In this lesson, students will explore these dichotomies—and challenge them—while closely reading and analyzing "A Good Man is Hard to Find." In the course of studying this particular O'Connor short story, students will learn as well about the 1950s South, including evolving transportation in the U.S.-transportation fueled by the popularity of the family car and the development of the U.S. highway system; the landmark Brown v. Board of Education Supreme Court case that helped divide the "Old South" from the "New South"; and the literary genre known as the "Southern Gothic," or "Southern Grotesque."
The mood of this 1940’s-50’s Georgia highway picture is a sense of foreboding that reflects the spirit of the Flannery O’Connor story "A Good Man is Hard to Find."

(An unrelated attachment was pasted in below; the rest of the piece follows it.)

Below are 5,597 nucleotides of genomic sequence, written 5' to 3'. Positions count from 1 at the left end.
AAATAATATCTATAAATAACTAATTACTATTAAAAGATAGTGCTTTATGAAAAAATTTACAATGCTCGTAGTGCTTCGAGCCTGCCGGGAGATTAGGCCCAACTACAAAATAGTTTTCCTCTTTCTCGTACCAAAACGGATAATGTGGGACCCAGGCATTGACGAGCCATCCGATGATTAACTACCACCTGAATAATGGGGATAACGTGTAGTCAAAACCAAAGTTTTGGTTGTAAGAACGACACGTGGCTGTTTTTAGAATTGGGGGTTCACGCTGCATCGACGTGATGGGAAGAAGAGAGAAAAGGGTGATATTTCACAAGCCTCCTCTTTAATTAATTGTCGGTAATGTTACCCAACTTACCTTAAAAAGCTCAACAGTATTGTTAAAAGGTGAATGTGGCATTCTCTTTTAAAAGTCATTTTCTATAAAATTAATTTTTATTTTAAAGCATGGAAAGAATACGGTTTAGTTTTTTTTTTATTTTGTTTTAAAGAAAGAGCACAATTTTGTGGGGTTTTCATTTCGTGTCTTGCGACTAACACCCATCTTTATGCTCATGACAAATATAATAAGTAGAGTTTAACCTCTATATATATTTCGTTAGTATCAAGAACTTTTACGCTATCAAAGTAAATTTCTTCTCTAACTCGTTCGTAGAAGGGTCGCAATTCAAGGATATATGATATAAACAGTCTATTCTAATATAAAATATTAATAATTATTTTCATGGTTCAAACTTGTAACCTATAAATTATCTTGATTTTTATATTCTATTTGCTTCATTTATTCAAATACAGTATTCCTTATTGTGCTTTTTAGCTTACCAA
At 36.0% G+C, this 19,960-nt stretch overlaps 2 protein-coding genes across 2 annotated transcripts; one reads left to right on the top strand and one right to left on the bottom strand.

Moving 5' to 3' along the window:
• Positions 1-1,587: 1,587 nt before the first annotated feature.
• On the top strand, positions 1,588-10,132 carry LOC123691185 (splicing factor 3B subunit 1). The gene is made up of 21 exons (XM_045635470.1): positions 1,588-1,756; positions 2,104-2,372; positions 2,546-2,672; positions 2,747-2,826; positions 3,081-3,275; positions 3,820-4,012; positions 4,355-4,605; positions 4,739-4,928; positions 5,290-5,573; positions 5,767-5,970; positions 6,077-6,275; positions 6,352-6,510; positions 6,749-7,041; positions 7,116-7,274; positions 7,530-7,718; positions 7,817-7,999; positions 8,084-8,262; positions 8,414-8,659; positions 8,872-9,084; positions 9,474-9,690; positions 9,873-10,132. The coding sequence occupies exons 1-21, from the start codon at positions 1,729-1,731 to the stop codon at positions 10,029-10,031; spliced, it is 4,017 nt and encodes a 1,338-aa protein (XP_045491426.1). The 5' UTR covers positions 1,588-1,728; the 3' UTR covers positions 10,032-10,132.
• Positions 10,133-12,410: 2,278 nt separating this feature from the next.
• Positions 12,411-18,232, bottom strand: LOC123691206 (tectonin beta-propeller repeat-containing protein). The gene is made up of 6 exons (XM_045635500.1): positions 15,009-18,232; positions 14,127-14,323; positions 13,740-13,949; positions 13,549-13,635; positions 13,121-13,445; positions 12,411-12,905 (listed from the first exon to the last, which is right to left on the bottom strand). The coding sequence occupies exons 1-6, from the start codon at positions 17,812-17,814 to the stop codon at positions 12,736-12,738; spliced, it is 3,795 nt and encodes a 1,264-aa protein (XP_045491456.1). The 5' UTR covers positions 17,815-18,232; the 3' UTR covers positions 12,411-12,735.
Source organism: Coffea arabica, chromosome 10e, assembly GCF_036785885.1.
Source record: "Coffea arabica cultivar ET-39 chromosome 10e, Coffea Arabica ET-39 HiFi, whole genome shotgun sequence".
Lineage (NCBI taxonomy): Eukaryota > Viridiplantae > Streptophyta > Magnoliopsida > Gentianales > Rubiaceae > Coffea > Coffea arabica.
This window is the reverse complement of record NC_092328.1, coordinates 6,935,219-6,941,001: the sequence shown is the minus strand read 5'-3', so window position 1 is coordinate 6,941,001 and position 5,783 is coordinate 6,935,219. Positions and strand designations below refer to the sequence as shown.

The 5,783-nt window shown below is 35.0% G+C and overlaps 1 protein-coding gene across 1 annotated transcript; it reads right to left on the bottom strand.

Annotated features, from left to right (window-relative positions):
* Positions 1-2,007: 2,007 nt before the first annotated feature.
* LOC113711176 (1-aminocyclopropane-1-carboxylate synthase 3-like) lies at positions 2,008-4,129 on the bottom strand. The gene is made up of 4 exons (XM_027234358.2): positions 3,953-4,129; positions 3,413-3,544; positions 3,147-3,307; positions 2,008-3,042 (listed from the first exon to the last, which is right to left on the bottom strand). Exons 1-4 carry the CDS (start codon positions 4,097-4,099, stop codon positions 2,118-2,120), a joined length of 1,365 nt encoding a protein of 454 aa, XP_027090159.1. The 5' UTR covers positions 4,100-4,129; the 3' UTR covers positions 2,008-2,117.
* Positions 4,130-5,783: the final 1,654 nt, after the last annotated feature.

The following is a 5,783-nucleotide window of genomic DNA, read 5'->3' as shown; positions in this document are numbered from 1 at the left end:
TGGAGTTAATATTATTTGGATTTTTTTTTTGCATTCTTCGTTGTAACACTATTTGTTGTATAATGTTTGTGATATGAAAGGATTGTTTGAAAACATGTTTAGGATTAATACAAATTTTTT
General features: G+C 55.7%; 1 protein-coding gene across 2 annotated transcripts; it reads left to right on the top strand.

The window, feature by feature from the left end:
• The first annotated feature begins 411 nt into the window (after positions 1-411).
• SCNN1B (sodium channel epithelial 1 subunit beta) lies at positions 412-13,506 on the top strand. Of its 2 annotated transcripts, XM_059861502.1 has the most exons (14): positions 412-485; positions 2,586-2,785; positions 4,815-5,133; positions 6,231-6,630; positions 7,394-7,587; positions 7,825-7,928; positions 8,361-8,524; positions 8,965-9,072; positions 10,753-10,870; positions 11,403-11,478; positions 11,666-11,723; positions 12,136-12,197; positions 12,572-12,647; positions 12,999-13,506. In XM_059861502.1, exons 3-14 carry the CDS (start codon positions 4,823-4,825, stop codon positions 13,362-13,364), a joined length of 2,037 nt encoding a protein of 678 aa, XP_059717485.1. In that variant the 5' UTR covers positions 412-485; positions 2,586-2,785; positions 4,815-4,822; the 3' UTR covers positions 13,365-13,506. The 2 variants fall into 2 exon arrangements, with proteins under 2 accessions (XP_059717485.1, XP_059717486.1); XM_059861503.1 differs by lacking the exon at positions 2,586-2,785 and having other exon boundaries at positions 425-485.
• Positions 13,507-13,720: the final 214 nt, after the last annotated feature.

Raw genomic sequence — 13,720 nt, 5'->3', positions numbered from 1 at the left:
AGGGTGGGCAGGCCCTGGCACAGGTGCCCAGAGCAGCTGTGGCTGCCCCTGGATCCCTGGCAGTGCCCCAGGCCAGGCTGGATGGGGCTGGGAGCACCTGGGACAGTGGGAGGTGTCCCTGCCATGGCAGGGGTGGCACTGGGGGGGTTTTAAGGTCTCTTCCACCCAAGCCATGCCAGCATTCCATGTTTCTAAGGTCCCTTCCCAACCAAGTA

Point out to students that the 1950s South experienced a major turning point in African-American history. Note that 1954 marked both O'Connor's writing of "A Good Man is Hard to Find" and the landmark Brown v. the Board of Education U.S. Supreme Court decision to end racial segregation (practices known collectively as "Jim Crow Laws") supported by the 1896 in which the Supreme Court ruled that "racially separate facilities, if equal, did not violate the Constitution." Browse through the EDSITEment-reviewed Smithsonian Institution's virtual exhibition Point out the section of the exhibit, calling attention to the . Ask students to discuss the changes between the "Old South" and the "New South." Remind them that historical change is a process, and that radical, immediate change is rare. How does the family in O'Connor's story reflect this idea?